This paper uses recent multidimensional well-being measurements to examine multidimensional well-being and inequality across the European regions in 2000 and 2014 with the use of eleven well-being indicators from the OECD Better Life Index. We use generalized mean aggregation method with alternative parameters to allow different substitutability and complementarity levels between well-being dimensions, which range between perfect substitutability and some degree of complementarity between the dimensions, to examine well-being and inequality across the European regions. Accounting for the interactions between the well-being dimensions matters for the multidimensional well-being and inequality across the European regions. The results show that the multidimensional well-being across the European regions are relatively lower when the dimensions are more seen as complements compared to the case when they are considered to be perfect substitutes. Furthermore, there is also a higher degree of multidimensional inequality across the European regions when the dimensions are considered to have some complementarity. Changes in well-being dimensions between 2000 and 2014 indicates that multidimensional well-being improved and inequality decreased in the personal and community well-being categories, but remained unchanged in material well-being category across the European regions irrespective of interaction levels between well-being dimensions. Policy implications of these multidimensional well-being indices are also evaluated by using these indices to determine the eligible regions for the European Union structural funds where the number eligible regions shows some variation depending on whether the dimensions are perfect substitutes or more of complements.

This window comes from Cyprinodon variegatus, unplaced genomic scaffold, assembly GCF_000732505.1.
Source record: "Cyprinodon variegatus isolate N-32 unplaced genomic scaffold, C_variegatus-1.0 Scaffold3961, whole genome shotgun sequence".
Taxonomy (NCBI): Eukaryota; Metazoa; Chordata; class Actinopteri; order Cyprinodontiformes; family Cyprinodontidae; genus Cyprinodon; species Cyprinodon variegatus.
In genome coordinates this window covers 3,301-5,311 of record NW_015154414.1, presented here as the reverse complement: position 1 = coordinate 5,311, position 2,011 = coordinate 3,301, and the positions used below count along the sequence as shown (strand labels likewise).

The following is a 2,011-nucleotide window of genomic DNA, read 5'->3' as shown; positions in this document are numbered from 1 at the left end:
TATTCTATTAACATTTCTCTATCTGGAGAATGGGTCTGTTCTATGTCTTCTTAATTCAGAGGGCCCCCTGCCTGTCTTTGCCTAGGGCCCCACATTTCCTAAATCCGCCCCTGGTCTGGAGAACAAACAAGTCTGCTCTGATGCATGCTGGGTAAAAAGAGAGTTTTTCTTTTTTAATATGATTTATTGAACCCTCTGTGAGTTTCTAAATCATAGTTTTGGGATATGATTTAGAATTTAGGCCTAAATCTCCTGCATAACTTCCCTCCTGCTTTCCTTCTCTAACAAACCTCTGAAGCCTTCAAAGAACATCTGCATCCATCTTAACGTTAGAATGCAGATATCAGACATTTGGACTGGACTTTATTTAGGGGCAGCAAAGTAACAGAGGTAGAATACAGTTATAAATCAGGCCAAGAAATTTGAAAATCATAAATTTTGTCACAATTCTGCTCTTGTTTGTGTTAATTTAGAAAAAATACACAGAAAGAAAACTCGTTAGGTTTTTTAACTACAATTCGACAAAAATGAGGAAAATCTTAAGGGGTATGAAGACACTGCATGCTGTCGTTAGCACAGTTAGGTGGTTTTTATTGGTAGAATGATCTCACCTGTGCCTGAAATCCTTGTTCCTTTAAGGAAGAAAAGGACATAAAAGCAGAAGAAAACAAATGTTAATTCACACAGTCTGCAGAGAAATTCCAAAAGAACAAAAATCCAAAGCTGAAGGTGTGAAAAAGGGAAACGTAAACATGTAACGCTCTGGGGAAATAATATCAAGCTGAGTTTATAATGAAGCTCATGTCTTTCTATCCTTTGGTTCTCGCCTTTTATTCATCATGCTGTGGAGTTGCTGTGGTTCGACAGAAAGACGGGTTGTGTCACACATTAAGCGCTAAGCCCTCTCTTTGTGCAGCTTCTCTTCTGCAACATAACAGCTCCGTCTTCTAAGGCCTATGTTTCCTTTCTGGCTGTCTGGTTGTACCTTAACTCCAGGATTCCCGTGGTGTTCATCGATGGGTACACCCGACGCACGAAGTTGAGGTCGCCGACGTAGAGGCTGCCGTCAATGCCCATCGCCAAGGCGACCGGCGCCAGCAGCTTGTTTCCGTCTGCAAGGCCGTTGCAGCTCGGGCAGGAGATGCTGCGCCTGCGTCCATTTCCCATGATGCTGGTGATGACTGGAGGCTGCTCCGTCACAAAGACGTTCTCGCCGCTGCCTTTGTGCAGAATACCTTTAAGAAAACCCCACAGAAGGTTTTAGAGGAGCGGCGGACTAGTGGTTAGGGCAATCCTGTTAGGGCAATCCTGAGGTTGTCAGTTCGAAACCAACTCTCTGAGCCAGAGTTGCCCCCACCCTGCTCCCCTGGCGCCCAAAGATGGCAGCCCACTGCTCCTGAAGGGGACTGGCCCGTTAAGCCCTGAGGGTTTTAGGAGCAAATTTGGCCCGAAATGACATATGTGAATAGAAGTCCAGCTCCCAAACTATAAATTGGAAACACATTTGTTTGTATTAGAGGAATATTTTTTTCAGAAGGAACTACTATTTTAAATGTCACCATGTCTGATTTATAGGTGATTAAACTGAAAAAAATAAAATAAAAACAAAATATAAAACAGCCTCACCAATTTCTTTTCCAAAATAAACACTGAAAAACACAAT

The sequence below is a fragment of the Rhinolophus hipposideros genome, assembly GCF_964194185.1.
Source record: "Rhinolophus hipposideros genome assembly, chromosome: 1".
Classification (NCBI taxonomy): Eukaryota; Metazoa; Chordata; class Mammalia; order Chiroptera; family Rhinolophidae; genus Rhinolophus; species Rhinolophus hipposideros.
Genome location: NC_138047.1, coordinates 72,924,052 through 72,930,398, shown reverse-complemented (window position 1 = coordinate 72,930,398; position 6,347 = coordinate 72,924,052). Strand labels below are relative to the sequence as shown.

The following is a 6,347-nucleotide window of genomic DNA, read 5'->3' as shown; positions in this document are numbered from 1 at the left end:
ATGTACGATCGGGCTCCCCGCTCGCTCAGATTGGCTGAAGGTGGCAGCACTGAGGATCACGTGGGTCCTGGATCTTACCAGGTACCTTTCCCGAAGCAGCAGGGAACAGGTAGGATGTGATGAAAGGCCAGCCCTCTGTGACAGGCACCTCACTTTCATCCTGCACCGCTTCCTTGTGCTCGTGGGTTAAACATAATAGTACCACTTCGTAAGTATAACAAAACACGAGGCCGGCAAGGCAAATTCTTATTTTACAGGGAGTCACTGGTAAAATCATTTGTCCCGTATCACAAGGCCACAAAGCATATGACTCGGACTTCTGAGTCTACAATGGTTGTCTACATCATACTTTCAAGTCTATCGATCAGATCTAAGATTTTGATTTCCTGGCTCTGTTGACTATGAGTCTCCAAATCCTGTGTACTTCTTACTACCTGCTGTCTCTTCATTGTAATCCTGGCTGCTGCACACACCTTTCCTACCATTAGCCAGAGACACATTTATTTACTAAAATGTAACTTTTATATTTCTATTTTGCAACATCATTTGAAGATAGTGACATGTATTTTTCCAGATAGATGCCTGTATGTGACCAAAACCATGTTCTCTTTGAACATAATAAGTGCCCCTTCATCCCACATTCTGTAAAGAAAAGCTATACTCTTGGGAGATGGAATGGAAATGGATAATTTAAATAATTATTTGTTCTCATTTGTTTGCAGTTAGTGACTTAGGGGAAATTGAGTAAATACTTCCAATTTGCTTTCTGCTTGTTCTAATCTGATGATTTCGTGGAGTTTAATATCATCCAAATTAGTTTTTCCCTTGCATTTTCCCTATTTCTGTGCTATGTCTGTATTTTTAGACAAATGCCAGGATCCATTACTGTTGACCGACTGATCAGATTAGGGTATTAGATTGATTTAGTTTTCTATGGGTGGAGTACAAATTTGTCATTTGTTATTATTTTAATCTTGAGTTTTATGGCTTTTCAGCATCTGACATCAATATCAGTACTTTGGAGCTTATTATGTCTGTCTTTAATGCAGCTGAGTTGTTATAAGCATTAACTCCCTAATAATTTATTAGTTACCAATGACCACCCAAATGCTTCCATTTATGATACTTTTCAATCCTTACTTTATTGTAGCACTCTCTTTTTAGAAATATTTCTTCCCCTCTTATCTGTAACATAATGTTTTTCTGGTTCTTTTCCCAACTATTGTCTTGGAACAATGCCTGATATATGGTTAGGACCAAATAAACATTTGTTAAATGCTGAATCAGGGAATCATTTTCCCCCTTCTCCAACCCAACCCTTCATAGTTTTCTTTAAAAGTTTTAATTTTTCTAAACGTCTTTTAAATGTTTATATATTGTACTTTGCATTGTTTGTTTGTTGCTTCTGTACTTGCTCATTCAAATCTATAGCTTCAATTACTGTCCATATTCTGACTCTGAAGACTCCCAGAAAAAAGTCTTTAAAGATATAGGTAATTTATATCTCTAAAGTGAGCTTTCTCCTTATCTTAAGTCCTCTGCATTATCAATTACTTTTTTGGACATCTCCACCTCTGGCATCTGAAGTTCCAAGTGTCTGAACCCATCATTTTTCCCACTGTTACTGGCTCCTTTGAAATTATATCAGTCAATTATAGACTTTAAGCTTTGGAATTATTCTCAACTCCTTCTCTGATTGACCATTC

- Regional well-being
- Better Life Index
- Multidimensional well-being
- Multidimensional inequality
- Interaction between dimensions